The following table 1 shows the ten key domains central to the integration of refugees (Ager &Strang, 2004).
|The ‘means and markers’ of integration||Employment
|‘Social Connectedness’||Social bridges- cross cultural networks
Social bonds- the importance of accessing connections within one’s own community
Social links- engagement with services and institutions
|‘Facilitators’ for integration||Language and cultural understanding
Safety and stability
|‘Foundation’ for integration||Rights and citizenship|
Table 1- The Indicators of Integration Framework for Refugees
Source: Ager and Strang, 2004, p2.
Raghallaigh and Gillian (2010) noted that one of the coping strategies is adaption which is simply to adjust by changing and learning. Unaccompanied minors after migration, desire to adapt to new environment, learning about the practical and cultural norms of that particular country so as to fit in (Raghallaigh and Gillian, 2010). This means that they will have to change existing behaviours and learn new ones, for example, changing how they dress, religious practices, learning to speak a new language and engaging in specific youth activities to suit the British culture (Raghallaigh and Gillian, 2010).
These adaptations will play a big part to fulfil unaccompanied minors’ social needs, thereby facilitating social networks, reduce bullying and increasing self of belonging (Raghallaigh and Gillian, 2010). However, Maegusuku-Hewett et al (2007) established that whilst some unaccompanied minors sought to actively adapt to new behaviours and culture as a way of coping, others appeared to move away and resisted to adapt to the new culture, so as to maintain their own cultures.
3.3.4 Legislation and Policy underpinning UASC
In the UK, legislation and social policy concerning asylum and refugees including unaccompanied minors has been a priority for many years. The UK gave attention to the refugees including unaccompanied minors as demanded by the 1951 UN convention (UNCHR, 1951). Its aim was to provide refuge to people who were at risk of persecution in their countries of origin.
The Immigration Act (2016)’s main aim was to minimise pressures from Local Authorities and making sure that the migrants including unaccompanied minors receives the support entitled to them whilst waiting for the Home Office decision. The Act has managed to achieve the removal of failed asylum seekers but withdrew support for unaccompanied minors who turned 18 years old. According to the Children Act (1989), the Local Authority under section 17 promised to provide support to meet the needs of a child including unaccompanied minors, in order to promote the welfare of the child. However, once the unaccompanied minors turns 18 all the support is removed and they will face either deportation or a legal battle.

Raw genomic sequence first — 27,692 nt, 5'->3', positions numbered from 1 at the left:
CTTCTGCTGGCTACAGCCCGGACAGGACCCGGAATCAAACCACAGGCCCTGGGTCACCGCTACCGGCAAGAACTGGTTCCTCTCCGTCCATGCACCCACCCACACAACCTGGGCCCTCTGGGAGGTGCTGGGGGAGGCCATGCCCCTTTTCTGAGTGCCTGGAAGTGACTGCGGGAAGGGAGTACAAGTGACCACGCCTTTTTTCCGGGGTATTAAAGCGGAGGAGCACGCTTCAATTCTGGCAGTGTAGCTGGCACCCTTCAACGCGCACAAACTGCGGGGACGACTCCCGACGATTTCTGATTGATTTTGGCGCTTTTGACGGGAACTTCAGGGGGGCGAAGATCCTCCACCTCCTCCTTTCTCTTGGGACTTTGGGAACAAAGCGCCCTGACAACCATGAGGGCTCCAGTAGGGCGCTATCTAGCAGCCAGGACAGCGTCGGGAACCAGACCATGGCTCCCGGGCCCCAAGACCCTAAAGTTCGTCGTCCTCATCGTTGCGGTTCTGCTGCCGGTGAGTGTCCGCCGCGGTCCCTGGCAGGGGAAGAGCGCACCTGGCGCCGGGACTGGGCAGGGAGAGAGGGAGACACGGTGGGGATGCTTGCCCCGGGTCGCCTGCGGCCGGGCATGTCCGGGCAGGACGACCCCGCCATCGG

Elvin (2016) stated that, as the unaccompanied minors approach their 18th birthday, they are required to apply for extended leave to remain in the UK and usually the majority are turned down. However, the Home office does not automatically remove the unaccompanied minors from the UK as many of them will go missing and the Home Office will have no idea of their whereabouts and numbers (Elvin, 2016). The reason for this is that, the UK’s removals system is inefficient and under resourced.
Before the introduction of the Asylum and Immigration Act in 1999, asylum seekers including unaccompanied minors were entitled to the same benefits as the rest of the population in the UK. A good example was, if an asylum seeker had nowhere to stay, he/she could just seek support from a homeless persons unit. When the Conservative government won the election, they introduced the Asylum and Immigration Act 1999 cutting off asylum seekers from mainstream social welfare services leaving them with no access to benefits. However, this was against the National Assistance Act (1948) which requires Local Authorities to provide welfare support to refugees and asylum seekers. The Immigration and Asylum Act (1999) which was a newly formulated policy for refugees and asylum seekers gave the National Asylum Support Service (NASS) the responsibility of providing needs and services to asylum seekers. NASS (2000) was introduced to minimise pressures on the Local Authority and providing support and accommodation for those asylum seekers who were still waiting for their claim to be considered. It is important to note that, after screening the unaccompanied minor is then handed over to Local Authority for protection and safeguarding and not the NASS (Bokhari, 2012).